A Survey on Political Rights of Individuals under Different Forms of Ancient Greek Government

Pericles Funeral Oration on old Greece 50 drachma (1955) banknote. Famous historical speech of Pericles at the end of first year of the Peloponnesian War. Photo: Shutterstock.

Although not perfect, as no government form ever is, Athenian democracy allowed citizens to have the greatest say in how they were governed, giving them necessary legal and economic protections to do so. One can see why modern scholars define Athens as having a ‘radical’ democracy, as actions such as changing the surnames of citizens to incorporate the name of their deme, having a highly complex jury selection system, and even paying individuals for public service, were all radical ideas when compared to the oligarchic systems of other city-states and kingdoms such as Macedonia.

By Christo Pretorius

It’s hard to miss the stark warnings from a variety of sources about the dangers of populist leaders and how democracy is currently on decline around the world (Freedom House, 2024; Netherlands Helsinki Committee, 2022; Pengelly, 2022). It would perhaps surprise many that, what we consider to be current contemporary issues are not necessarily new, and we can draw from the past a rich collection of political discourse and historical conflict.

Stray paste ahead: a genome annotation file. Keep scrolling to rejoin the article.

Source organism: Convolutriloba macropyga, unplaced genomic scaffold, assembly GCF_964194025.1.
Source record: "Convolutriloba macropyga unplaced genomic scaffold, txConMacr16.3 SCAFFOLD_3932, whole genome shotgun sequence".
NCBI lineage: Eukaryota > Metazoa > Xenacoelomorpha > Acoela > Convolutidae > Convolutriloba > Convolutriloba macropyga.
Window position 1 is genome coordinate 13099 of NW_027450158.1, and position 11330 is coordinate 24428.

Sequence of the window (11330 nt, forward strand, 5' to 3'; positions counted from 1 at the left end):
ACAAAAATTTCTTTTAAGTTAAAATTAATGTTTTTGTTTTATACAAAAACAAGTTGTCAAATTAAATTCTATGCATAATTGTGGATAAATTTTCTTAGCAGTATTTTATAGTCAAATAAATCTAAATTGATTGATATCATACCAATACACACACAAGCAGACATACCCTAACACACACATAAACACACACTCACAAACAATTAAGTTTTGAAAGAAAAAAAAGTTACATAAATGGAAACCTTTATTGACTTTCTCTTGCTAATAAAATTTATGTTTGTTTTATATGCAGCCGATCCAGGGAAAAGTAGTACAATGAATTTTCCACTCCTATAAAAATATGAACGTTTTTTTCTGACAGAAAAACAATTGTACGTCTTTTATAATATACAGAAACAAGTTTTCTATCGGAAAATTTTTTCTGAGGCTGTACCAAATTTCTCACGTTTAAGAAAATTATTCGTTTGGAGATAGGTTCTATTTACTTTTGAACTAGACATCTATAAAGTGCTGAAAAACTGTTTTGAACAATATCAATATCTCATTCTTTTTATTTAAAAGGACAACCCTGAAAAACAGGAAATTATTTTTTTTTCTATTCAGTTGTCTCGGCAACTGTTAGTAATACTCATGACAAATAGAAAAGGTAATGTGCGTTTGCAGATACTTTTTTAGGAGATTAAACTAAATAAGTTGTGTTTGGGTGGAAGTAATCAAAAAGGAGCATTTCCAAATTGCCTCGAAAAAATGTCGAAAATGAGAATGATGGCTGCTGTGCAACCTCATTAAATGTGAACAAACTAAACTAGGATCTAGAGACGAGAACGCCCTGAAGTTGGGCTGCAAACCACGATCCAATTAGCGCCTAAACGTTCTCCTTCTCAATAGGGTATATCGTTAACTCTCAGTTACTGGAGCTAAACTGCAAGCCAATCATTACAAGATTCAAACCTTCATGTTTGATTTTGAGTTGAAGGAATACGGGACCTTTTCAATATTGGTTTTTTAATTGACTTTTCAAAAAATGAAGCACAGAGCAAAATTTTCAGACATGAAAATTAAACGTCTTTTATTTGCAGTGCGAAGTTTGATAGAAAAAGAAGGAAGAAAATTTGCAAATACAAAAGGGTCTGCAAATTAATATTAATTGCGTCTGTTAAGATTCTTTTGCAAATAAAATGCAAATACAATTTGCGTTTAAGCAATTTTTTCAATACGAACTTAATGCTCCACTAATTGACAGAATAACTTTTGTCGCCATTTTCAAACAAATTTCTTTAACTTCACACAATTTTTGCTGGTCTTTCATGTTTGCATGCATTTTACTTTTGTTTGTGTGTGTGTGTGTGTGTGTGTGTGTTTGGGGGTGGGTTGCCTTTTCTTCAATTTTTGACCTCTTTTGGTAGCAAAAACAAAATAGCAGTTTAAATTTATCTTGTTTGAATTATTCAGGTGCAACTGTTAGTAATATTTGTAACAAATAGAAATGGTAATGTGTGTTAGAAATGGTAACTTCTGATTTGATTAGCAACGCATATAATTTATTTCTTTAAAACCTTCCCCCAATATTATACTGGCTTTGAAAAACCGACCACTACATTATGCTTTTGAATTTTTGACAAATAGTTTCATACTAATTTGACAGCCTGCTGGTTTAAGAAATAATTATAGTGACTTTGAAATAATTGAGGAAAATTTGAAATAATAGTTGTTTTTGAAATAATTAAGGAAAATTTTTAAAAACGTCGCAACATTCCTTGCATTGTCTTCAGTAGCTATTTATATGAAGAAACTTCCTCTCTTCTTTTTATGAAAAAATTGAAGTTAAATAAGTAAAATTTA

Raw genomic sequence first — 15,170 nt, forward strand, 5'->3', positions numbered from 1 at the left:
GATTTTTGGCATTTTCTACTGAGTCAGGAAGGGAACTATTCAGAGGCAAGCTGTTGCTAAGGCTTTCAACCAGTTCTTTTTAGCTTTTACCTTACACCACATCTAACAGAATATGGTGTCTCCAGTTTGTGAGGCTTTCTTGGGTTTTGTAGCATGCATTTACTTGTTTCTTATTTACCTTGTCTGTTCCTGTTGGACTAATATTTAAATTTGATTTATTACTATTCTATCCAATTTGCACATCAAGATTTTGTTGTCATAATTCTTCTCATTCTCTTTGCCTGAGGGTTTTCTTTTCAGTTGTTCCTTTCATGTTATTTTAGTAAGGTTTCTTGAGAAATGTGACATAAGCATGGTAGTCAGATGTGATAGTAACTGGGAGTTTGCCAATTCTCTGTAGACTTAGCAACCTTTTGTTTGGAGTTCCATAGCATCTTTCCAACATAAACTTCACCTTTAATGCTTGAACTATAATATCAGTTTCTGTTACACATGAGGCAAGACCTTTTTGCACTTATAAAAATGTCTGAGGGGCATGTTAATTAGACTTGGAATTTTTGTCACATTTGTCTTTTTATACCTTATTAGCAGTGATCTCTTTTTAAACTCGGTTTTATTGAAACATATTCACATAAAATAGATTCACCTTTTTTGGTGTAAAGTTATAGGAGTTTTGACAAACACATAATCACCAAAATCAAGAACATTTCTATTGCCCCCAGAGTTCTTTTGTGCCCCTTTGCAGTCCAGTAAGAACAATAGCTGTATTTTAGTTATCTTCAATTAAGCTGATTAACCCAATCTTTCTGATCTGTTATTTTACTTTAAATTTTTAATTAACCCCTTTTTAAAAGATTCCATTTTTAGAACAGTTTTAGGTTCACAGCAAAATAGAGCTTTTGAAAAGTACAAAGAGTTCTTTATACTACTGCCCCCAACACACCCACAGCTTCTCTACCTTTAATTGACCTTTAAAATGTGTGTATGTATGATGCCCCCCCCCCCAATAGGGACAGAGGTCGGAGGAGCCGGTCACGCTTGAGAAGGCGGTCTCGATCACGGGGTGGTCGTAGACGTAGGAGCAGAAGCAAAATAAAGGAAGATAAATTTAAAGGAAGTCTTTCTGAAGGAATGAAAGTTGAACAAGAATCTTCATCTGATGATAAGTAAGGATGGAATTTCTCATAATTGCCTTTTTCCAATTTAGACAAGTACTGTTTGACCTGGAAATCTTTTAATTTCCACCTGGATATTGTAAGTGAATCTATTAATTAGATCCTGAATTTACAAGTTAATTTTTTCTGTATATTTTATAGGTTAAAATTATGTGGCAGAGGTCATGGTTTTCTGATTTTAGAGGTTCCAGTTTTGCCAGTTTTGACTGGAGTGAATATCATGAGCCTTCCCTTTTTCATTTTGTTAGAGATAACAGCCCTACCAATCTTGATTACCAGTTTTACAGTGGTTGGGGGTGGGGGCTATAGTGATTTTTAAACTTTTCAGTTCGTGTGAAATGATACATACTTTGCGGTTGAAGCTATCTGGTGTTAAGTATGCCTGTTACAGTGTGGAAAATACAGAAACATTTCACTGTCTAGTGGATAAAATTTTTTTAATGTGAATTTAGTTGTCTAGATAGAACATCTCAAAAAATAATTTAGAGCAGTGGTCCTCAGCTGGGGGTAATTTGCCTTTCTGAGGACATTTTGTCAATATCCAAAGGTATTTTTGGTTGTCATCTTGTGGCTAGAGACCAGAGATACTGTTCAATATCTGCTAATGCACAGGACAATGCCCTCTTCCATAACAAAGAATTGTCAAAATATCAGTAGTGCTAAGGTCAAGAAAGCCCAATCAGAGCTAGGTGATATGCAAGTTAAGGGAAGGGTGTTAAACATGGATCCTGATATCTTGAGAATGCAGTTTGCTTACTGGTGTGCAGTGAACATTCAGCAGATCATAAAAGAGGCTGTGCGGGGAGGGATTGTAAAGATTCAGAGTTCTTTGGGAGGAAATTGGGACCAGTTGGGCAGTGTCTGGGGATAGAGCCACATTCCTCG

The term "Democracy" originates from the Ancient Greek world, derived from the Greek words demos, meaning ‘people,’ and kratos, meaning ‘rule’ (Kofi, 2015). In the Classical Period of Ancient Greek history, various city-states adopted different forms of government, often influenced by local and foreign circumstances. By the 4th Century, there was a general consensus on three main types of political systems: autocracy, oligarchy, and democracy. As the Greek statesman Aeschines pointed out, "Autocracies and oligarchies are administered according to the tempers of their lords, but democratic states according to established laws" (Aeschines, 1.4). Similarly, Aristotle writes his views on the different systems: ‘…The deviations from these are as follows: from kingship, tyranny; From aristocracy, oligarchy; from constitutional government, democracy. For tyranny is a kind of monarchy, which looks to the interests of the ruler; oligarchy looks to the interests of the wealthy; and democracy to the interests of the poor: none of these looks to the common good of the people as a whole’ (Aristotle, Pol., 1279b4).